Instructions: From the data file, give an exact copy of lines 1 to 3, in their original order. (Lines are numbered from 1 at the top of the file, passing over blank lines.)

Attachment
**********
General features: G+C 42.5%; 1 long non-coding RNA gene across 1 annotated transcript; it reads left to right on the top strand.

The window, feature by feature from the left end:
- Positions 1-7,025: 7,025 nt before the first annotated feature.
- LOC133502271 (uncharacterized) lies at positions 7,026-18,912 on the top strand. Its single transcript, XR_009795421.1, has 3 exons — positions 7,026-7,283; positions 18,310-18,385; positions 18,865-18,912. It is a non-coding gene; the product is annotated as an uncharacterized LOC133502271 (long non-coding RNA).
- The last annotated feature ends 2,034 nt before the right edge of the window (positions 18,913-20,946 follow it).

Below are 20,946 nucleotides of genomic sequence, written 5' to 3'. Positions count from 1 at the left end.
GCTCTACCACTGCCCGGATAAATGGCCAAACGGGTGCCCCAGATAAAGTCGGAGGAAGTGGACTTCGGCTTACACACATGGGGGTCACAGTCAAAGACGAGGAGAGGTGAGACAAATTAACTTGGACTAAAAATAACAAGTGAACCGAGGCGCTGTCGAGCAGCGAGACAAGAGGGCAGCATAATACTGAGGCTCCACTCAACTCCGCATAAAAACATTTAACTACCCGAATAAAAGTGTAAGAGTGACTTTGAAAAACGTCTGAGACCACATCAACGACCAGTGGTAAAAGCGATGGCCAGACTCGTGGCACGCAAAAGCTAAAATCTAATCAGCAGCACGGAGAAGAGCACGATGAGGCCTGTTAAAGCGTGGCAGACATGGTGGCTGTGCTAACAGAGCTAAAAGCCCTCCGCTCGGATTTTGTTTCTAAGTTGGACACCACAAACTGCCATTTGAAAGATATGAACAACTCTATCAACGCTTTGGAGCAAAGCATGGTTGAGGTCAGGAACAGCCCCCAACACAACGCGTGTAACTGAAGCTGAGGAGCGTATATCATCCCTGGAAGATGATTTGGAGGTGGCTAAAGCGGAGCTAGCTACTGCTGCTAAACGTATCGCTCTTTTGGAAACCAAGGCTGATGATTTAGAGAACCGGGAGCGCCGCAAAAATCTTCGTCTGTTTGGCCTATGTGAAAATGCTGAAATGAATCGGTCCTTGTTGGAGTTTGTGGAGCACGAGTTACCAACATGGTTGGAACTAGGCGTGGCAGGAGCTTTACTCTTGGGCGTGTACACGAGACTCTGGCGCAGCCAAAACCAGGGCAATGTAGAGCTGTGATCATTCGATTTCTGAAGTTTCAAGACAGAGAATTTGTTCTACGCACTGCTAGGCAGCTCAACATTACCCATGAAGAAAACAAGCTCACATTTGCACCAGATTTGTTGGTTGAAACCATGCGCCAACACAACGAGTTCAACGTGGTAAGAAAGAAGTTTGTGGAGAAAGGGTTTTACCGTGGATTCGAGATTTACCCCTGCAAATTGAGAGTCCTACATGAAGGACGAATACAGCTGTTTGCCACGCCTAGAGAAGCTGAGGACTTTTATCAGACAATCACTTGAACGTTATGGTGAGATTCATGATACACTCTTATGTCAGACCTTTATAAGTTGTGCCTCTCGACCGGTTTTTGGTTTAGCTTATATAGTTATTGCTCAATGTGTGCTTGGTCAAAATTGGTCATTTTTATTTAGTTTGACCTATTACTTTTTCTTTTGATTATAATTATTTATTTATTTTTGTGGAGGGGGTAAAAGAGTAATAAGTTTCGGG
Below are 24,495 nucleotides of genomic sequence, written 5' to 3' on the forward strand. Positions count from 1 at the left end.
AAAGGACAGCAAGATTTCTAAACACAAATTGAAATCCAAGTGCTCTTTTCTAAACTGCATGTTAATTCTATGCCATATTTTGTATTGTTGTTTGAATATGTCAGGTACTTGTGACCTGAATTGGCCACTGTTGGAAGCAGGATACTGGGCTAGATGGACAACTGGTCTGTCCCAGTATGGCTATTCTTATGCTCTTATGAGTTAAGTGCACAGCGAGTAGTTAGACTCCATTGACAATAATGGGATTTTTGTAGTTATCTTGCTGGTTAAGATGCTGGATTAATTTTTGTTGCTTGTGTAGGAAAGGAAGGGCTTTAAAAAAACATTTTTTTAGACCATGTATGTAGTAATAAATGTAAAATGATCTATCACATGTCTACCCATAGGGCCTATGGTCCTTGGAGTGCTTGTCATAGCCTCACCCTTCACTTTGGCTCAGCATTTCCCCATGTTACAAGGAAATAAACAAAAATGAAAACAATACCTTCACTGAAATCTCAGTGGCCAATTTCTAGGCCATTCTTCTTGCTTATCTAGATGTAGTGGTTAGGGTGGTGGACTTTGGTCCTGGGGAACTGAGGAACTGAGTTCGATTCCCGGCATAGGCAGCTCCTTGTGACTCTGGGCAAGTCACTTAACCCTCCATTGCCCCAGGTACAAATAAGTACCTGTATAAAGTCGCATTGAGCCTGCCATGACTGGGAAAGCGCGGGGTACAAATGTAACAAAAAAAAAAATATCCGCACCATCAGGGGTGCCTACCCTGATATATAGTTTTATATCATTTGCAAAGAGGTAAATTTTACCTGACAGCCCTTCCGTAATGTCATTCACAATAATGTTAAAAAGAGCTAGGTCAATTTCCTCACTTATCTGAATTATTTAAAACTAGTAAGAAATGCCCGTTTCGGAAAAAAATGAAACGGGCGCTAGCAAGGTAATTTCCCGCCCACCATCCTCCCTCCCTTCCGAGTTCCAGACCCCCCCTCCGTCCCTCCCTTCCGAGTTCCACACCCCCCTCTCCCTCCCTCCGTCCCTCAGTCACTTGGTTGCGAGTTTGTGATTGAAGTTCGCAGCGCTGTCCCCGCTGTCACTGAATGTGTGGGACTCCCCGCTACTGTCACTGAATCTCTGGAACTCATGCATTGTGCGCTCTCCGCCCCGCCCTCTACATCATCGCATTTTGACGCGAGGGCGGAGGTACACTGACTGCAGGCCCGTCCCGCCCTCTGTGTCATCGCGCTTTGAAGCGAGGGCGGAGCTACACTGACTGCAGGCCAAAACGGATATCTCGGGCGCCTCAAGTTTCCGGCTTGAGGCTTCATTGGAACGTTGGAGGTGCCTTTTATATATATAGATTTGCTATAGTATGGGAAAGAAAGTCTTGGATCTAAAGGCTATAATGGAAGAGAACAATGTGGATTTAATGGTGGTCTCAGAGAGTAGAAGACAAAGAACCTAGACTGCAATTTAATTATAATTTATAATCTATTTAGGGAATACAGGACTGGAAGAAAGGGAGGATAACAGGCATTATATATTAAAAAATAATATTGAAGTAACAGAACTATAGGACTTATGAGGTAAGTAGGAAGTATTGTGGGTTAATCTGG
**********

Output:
General features: G+C 42.5%; 1 long non-coding RNA gene across 1 annotated transcript; it reads left to right on the top strand.

The window, feature by feature from the left end:
- Positions 1-7,025: 7,025 nt before the first annotated feature.